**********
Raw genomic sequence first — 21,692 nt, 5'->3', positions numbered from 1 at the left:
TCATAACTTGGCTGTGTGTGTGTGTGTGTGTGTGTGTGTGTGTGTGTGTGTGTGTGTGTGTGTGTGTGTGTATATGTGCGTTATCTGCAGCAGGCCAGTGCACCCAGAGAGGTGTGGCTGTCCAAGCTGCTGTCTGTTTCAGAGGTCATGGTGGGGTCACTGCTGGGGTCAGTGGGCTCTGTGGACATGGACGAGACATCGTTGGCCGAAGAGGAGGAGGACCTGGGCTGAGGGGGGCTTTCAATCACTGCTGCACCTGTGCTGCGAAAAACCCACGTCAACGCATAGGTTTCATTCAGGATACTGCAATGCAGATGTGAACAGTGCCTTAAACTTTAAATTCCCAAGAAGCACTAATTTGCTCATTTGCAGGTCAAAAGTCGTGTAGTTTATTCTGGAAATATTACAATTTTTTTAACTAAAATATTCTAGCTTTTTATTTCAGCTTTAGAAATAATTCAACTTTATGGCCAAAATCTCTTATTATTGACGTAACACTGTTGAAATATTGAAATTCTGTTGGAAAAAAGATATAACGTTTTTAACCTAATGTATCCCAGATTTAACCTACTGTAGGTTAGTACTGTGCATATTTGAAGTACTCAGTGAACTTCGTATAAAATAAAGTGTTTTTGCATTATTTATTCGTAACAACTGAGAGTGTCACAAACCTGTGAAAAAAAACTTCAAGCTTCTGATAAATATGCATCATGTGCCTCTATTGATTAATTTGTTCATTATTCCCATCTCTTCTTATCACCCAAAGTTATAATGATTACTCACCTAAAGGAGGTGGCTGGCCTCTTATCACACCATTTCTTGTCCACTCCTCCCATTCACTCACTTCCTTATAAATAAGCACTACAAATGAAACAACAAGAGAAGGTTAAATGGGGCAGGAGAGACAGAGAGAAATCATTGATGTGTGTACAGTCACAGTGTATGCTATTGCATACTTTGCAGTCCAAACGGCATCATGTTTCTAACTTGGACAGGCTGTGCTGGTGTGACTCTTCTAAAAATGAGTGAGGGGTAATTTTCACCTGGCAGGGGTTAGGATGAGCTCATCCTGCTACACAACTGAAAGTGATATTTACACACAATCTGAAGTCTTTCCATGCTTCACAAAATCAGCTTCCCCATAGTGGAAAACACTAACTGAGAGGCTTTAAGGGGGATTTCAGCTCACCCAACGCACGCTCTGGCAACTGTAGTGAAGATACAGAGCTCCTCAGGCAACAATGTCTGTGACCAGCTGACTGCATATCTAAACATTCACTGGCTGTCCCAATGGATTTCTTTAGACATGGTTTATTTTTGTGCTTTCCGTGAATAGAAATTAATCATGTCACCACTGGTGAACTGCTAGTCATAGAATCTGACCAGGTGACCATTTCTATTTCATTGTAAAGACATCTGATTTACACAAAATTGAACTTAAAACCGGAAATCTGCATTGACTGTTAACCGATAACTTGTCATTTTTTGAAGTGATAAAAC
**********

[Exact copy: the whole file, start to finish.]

Raw genomic sequence first — 21,692 nt, 5'->3', positions numbered from 1 at the left:
TCATAACTTGGCTGTGTGTGTGTGTGTGTGTGTGTGTGTGTGTGTGTGTGTGTGTGTGTGTGTGTGTGTGTATATGTGCGTTATCTGCAGCAGGCCAGTGCACCCAGAGAGGTGTGGCTGTCCAAGCTGCTGTCTGTTTCAGAGGTCATGGTGGGGTCACTGCTGGGGTCAGTGGGCTCTGTGGACATGGACGAGACATCGTTGGCCGAAGAGGAGGAGGACCTGGGCTGAGGGGGGCTTTCAATCACTGCTGCACCTGTGCTGCGAAAAACCCACGTCAACGCATAGGTTTCATTCAGGATACTGCAATGCAGATGTGAACAGTGCCTTAAACTTTAAATTCCCAAGAAGCACTAATTTGCTCATTTGCAGGTCAAAAGTCGTGTAGTTTATTCTGGAAATATTACAATTTTTTTAACTAAAATATTCTAGCTTTTTATTTCAGCTTTAGAAATAATTCAACTTTATGGCCAAAATCTCTTATTATTGACGTAACACTGTTGAAATATTGAAATTCTGTTGGAAAAAAGATATAACGTTTTTAACCTAATGTATCCCAGATTTAACCTACTGTAGGTTAGTACTGTGCATATTTGAAGTACTCAGTGAACTTCGTATAAAATAAAGTGTTTTTGCATTATTTATTCGTAACAACTGAGAGTGTCACAAACCTGTGAAAAAAAACTTCAAGCTTCTGATAAATATGCATCATGTGCCTCTATTGATTAATTTGTTCATTATTCCCATCTCTTCTTATCACCCAAAGTTATAATGATTACTCACCTAAAGGAGGTGGCTGGCCTCTTATCACACCATTTCTTGTCCACTCCTCCCATTCACTCACTTCCTTATAAATAAGCACTACAAATGAAACAACAAGAGAAGGTTAAATGGGGCAGGAGAGACAGAGAGAAATCATTGATGTGTGTACAGTCACAGTGTATGCTATTGCATACTTTGCAGTCCAAACGGCATCATGTTTCTAACTTGGACAGGCTGTGCTGGTGTGACTCTTCTAAAAATGAGTGAGGGGTAATTTTCACCTGGCAGGGGTTAGGATGAGCTCATCCTGCTACACAACTGAAAGTGATATTTACACACAATCTGAAGTCTTTCCATGCTTCACAAAATCAGCTTCCCCATAGTGGAAAACACTAACTGAGAGGCTTTAAGGGGGATTTCAGCTCACCCAACGCACGCTCTGGCAACTGTAGTGAAGATACAGAGCTCCTCAGGCAACAATGTCTGTGACCAGCTGACTGCATATCTAAACATTCACTGGCTGTCCCAATGGATTTCTTTAGACATGGTTTATTTTTGTGCTTTCCGTGAATAGAAATTAATCATGTCACCACTGGTGAACTGCTAGTCATAGAATCTGACCAGGTGACCATTTCTATTTCATTGTAAAGACATCTGATTTACACAAAATTGAACTTAAAACCGGAAATCTGCATTGACTGTTAACCGATAACTTGTCATTTTTTGAAGTGATAAAAC